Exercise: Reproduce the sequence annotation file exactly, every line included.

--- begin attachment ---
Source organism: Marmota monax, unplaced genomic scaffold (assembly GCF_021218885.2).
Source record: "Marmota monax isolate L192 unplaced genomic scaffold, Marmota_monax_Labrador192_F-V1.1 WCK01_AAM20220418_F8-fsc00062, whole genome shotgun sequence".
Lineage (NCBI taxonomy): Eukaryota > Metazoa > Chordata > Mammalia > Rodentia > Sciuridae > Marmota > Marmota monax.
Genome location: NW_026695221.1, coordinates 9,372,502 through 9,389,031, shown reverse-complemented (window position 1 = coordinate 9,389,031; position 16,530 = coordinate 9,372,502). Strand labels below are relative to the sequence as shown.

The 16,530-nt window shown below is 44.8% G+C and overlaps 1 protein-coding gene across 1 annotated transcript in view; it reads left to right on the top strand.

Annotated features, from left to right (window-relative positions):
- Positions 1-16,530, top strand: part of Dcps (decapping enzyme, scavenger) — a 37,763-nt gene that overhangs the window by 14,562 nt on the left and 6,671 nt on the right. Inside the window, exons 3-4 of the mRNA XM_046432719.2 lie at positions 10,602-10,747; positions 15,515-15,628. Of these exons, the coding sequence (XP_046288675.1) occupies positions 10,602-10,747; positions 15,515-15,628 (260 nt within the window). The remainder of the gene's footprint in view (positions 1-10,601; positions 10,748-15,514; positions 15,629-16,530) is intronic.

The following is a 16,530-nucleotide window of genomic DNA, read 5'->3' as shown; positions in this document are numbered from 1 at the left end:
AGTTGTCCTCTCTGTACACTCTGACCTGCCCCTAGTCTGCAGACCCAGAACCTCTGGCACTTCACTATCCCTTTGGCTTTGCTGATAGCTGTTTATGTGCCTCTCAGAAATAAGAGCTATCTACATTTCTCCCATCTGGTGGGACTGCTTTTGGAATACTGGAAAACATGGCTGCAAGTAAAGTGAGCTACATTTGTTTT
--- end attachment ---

Source organism: Marmota monax, unplaced genomic scaffold (assembly GCF_021218885.2).
Source record: "Marmota monax isolate L192 unplaced genomic scaffold, Marmota_monax_Labrador192_F-V1.1 WCK01_AAM20220418_F8-fsc00062, whole genome shotgun sequence".
Lineage (NCBI taxonomy): Eukaryota > Metazoa > Chordata > Mammalia > Rodentia > Sciuridae > Marmota > Marmota monax.
Genome location: NW_026695221.1, coordinates 9,372,502 through 9,389,031, shown reverse-complemented (window position 1 = coordinate 9,389,031; position 16,530 = coordinate 9,372,502). Strand labels below are relative to the sequence as shown.

The 16,530-nt window shown below is 44.8% G+C and overlaps 1 protein-coding gene across 1 annotated transcript in view; it reads left to right on the top strand.

Annotated features, from left to right (window-relative positions):
- Positions 1-16,530, top strand: part of Dcps (decapping enzyme, scavenger) — a 37,763-nt gene that overhangs the window by 14,562 nt on the left and 6,671 nt on the right. Inside the window, exons 3-4 of the mRNA XM_046432719.2 lie at positions 10,602-10,747; positions 15,515-15,628. Of these exons, the coding sequence (XP_046288675.1) occupies positions 10,602-10,747; positions 15,515-15,628 (260 nt within the window). The remainder of the gene's footprint in view (positions 1-10,601; positions 10,748-15,514; positions 15,629-16,530) is intronic.

The following is a 16,530-nucleotide window of genomic DNA, read 5'->3' as shown; positions in this document are numbered from 1 at the left end:
AGTTGTCCTCTCTGTACACTCTGACCTGCCCCTAGTCTGCAGACCCAGAACCTCTGGCACTTCACTATCCCTTTGGCTTTGCTGATAGCTGTTTATGTGCCTCTCAGAAATAAGAGCTATCTACATTTCTCCCATCTGGTGGGACTGCTTTTGGAATACTGGAAAACATGGCTGCAAGTAAAGTGAGCTACATTTGTTTT